Although several regional floristic studies have been carried out (Steyermark 1966, Hernández 1999, Durán 2001, Dezzeo et al. 2004), the botanical knowledge is still fragmentary. New plant species are frequently reported for this region (Berry et al. 1995, Sanoja 2004, 2009b), and plant endemism is high. Picón (1995) reported 310 endemic species of vascular plants for the Gran Sabana and surroundings. Nearly 13% of the tree species in the cloud forests of Sierra de Lema are endemic (Sanoja 2009).

Sierra de Lema is covered by different evergreen forest types (Huber 1995). In the Gran Sabana, forests are considered as the potential natural vegetation, however the current vegetation is dominated by savanna with scattered forest patches, disturbed by frequent fires.

Five bioclimatic evergreen forests can be distinguished along the altitudinal transect (hereafter referred to as forest sections). The three forest sections in the North belong to a sequence of large forests ascending Sierra de Lema: basimontane forest (BMF), lower-montane forest (LWF) and cloud-montane forest (CMF). The remaining two forest sections are Gran Sabana´s fragments of montane forests (FMF) in the North and lower-montane forests (FLMF) in the South.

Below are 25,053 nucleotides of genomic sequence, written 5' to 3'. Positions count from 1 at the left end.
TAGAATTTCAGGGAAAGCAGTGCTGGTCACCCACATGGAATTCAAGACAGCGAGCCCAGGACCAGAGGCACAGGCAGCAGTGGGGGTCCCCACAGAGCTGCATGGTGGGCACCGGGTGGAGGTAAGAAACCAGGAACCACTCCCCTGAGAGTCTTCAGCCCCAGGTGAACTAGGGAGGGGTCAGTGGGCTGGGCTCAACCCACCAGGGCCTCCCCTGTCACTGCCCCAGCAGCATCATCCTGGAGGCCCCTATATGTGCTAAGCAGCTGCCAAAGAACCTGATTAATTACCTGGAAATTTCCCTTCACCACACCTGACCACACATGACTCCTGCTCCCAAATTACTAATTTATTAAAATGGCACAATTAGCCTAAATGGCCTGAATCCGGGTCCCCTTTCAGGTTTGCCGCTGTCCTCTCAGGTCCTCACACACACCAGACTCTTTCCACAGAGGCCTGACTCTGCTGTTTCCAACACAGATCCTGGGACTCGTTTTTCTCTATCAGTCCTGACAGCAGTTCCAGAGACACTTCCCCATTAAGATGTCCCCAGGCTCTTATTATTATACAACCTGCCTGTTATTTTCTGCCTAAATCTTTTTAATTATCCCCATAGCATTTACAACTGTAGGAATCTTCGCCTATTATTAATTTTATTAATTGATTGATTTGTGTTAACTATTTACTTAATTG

Forest inventory plots: Forest inventory plots of this study are the same permanent plots established by Universidad Nacional Experimental de Guayana (UNEG) and Electrificación del Caroní (EDELCA) for a broader long-term ecological research on regional forests dynamics (Hernández & Castellanos 2006). The plots were selected using field reconnaissance and visual interpretation of radar images, aerial photographs and LANDSAT images. Selection criteria were accessibility, topographical homogeneity, altitudinal level, well drained soils and apparently non-disturbed old-growth forests with canopy dominated by non-pioneer species. A total of 11 plots were established along an altitudinal transect of 188km, by placing two or three plots in each of the five forest sections. Plot sizes range from 0.1 to 1.0ha, Fig. 1 and Table 1 show their location and characteristics.

Soil sampling procedures: In each forest plot, organic surface layer and mineral soil were randomly sampled at six points using an AMS regular soil auger. Each soil sample was packed in one liter bag, filled to about twothirds (approximately 400g). Mineral soil was collected at 0-20 and 20-40cm depths. Some samples were collected only up to 20cm, when the C-horizon was reached. Each collected organic sample was dried, milled and digested with a mixture of H2SO4-H2O2 (according to Tiessen & Moir 1993). The extracts were colorimetrically analyzed for total N and P with the Technicon Auto-Analyzer. Ca, K and Mg were determined in the same extract by atomic-absorption spectrophotometry. Total C was determined through complete combustion of the samples at 500°C for eight hours in amuffle furnace (Davies 1974)